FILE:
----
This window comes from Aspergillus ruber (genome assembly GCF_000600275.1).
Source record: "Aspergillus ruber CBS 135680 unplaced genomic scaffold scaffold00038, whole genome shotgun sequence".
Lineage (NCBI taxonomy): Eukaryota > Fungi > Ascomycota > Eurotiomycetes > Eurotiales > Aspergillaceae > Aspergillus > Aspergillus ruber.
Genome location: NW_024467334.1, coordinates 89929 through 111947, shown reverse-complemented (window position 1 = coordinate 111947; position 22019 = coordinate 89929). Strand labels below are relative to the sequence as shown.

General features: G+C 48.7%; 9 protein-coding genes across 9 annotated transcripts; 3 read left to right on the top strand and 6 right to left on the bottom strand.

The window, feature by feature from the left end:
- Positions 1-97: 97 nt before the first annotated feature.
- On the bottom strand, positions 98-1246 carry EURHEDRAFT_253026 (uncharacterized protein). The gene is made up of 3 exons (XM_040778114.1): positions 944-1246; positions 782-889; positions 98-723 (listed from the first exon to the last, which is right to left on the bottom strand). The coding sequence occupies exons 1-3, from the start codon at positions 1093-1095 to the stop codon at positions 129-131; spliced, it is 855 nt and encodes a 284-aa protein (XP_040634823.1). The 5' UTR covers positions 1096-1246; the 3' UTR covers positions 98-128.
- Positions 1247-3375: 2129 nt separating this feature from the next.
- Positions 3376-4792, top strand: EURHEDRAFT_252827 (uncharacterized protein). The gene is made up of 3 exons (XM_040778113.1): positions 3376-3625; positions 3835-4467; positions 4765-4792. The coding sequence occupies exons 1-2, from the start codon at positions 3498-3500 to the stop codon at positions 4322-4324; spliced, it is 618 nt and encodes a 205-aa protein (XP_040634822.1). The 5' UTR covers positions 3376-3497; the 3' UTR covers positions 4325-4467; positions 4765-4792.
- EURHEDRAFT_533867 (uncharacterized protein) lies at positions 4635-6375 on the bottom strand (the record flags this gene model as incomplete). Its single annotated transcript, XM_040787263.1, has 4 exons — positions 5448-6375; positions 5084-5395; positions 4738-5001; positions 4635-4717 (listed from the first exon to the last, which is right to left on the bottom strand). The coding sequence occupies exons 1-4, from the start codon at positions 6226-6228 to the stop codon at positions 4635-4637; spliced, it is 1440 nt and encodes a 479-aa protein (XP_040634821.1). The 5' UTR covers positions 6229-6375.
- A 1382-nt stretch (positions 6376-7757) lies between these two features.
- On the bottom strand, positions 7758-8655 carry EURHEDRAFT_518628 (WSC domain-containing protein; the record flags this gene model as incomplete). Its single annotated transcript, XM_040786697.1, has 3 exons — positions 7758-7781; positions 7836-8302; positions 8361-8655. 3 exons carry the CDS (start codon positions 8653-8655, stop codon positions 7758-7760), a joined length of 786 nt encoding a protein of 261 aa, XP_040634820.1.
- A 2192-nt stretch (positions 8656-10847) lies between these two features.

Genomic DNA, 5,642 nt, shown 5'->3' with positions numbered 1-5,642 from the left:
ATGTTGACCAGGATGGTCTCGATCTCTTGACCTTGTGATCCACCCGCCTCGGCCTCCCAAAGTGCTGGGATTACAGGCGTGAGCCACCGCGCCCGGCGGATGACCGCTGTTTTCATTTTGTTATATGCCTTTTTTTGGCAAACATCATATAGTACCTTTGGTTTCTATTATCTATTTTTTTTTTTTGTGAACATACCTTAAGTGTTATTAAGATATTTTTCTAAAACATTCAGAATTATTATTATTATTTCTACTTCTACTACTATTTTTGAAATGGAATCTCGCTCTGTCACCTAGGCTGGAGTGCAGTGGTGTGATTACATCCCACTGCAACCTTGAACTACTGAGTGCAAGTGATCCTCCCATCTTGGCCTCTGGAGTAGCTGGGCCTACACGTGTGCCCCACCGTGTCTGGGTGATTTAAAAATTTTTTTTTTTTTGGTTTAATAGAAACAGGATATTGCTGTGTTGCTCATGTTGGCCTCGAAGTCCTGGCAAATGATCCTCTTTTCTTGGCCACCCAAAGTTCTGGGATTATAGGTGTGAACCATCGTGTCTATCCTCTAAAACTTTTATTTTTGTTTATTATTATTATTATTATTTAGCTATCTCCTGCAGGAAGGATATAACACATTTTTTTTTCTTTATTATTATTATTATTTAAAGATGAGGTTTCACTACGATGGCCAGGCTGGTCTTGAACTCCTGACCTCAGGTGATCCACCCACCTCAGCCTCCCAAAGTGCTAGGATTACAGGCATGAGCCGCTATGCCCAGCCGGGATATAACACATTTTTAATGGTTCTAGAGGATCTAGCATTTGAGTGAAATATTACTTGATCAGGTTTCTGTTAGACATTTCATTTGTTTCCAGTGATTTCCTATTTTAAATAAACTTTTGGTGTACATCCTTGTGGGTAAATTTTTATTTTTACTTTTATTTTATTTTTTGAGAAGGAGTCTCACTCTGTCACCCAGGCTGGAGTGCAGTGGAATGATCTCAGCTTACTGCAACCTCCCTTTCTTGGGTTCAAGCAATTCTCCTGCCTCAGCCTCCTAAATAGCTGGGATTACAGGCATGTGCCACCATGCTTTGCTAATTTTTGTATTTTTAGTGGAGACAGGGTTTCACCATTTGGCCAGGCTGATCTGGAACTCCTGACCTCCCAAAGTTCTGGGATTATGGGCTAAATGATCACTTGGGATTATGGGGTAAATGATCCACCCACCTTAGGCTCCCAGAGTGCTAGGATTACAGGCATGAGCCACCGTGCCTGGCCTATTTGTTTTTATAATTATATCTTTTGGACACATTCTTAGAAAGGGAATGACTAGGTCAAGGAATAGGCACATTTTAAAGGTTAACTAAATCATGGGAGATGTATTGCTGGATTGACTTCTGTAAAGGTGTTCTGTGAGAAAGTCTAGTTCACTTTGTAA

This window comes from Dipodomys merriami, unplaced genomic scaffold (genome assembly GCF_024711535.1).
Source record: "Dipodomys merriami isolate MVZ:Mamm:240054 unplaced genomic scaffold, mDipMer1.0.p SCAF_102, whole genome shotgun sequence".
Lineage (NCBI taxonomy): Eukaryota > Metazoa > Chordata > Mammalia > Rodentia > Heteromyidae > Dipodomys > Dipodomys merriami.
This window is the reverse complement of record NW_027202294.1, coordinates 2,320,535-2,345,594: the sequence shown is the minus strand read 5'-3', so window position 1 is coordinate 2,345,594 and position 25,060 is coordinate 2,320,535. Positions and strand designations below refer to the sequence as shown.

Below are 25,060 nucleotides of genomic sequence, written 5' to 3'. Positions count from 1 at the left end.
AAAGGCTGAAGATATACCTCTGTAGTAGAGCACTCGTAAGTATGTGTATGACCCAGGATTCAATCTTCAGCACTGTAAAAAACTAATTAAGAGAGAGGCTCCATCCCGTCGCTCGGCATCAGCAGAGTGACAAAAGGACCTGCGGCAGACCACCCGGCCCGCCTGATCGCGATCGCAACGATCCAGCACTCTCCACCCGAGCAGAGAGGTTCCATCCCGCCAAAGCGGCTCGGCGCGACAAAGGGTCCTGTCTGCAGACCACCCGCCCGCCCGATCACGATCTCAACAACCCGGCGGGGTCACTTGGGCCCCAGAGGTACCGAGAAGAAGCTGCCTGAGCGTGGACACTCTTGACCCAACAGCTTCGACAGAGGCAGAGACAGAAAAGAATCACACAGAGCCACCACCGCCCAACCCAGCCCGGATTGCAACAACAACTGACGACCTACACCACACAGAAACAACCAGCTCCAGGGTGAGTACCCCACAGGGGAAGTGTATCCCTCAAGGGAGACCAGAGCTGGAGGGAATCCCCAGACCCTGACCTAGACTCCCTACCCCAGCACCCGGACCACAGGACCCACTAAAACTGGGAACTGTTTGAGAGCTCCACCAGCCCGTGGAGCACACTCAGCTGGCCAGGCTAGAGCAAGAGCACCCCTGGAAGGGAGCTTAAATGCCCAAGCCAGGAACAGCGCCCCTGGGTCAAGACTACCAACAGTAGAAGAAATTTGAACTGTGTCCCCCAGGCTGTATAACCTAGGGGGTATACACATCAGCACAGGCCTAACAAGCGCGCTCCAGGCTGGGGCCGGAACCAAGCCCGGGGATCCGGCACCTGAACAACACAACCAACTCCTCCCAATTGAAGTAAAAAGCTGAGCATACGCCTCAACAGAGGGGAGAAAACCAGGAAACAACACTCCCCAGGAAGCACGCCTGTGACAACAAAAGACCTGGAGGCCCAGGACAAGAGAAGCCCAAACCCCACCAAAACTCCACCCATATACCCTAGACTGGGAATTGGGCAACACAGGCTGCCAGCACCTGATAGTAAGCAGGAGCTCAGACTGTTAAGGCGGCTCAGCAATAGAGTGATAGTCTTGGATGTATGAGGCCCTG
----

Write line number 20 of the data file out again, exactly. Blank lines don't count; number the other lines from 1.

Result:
This window is the reverse complement of record NW_027202294.1, coordinates 2,320,535-2,345,594: the sequence shown is the minus strand read 5'-3', so window position 1 is coordinate 2,345,594 and position 25,060 is coordinate 2,320,535. Positions and strand designations below refer to the sequence as shown.